I don't hear many people saying "for goodness' sake" these days. "For conscience' sake" and "for appearance' sake" are pretty much nonexistent in my world, too. In fact, the only "for … sake" expression I hear lately includes a word I wouldn't use in this space even if I could.
So you might think, as I did, that these terms are on the outs. Therefore, you might figure, there's no use worrying about whether they're written with an apostrophe, as in "goodness' sake," with an apostrophe plus an S, as in "goodness's sake," or with neither, as in "goodness sake."
But that assumption would be wrong. Between 1950 and 2008, "goodness sake" doubled in popularity in books published in the United States., according to Google Books' Ngram Viewer. So it's still worthwhile to know how it and similar expressions are written.
The problem is, there isn't much agreement among style guides about how to write "for … sake" terms. They can't even agree how to categorize the issue.
To find recommendations in the Chicago Manual of Style, for example, you have to look under "possessives." In the Associated Press Stylebook, the discussion is filed under apostrophes. In usage guides such as Merriam-Webster's Dictionary of English Usage and Fowler's Modern English Usage, you have to flip through alphabetized listings to the letter S, for "sake."
Their advice, once you find it, is equally confusing.
The Chicago Manual of Style considers these "for blank's sake" expressions to be possessive. So according to Chicago, you would put an apostrophe and S after "conscience" in "conscience's sake" and after "appearance" in "appearance's sake."
However, the guide makes an exception for expressions like "for goodness' sake," where the word before sake ends in an S. Here, Chicago thinks, feels, you should add just an apostrophe but no additional S because otherwise you'd have too many Ss run together.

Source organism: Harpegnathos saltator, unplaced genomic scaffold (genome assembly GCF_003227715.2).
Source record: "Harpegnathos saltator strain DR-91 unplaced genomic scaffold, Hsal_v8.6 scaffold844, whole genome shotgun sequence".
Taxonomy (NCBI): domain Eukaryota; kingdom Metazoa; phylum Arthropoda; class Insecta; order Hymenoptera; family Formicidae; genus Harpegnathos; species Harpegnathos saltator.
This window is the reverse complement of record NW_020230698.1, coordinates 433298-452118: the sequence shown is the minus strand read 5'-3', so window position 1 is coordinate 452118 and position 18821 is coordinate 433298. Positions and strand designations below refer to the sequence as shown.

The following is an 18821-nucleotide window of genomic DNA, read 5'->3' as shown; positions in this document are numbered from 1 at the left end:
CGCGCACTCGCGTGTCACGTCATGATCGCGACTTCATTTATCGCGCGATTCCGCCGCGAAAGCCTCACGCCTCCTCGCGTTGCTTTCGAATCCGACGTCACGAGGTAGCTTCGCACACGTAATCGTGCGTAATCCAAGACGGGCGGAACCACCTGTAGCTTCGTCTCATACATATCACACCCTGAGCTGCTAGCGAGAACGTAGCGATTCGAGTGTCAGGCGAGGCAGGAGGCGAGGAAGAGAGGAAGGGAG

The Associated Press Stylebook's recommendations are based on pronunciation. A word like Pete, which doesn't end with an S sound, would get an apostrophe plus an S: For Pete's sake. Goodness, appearance and conscience all end with an S sound, even though they don't all end with an S. For the folks at AP, an S sound followed by the S sound in "sake" is reason enough to drop the extra S: For goodness' sake. For appearance' sake. For conscience' sake.
Merriam-Webster's Dictionary of English Usage says most "for … sake" expressions should probably include the extra S. But if you think that logic or even consistency govern this matter, again, you're in for a shocker.
"The apostrophe plus S is only avoided when the S is never added in speech, as when the expression is a fixed idiom (as for goodness' sake and for conscience' sake are)."
That gives us a clue to pronunciation, too. Turning conscience and goodness into possessives, this guide implies, doesn't change how you pronounce them. That is, you don't add an "iz" sound. Just two syllables each in goodness' sake and conscience' sake."
"Garner's Modern American Usage" suggests skipping the extra S after the apostrophe. While "Fowler's Modern English Usage" says even the apostrophe is optional.
You might be wondering: Is all this confusion really necessary? Can't the simple rule we all learned in grade school apply? To form a possessive of a singular noun, always add apostrophe plus S: Bob's house, the dog's tail, the president's men. It works, so why mess with it?
I can answer that question with just two words: goodness's sake. If you follow the basic possessives rule, this expression ends up with four Ss in a row. For most editing styles, which are concerned with visual appeal as well as logic, that's just too many.
So if you want an easy formula, here's my suggestion. Consider these terms possessive, which means they all require an apostrophe. But when your S sounds start piling up, leave out the possessive S.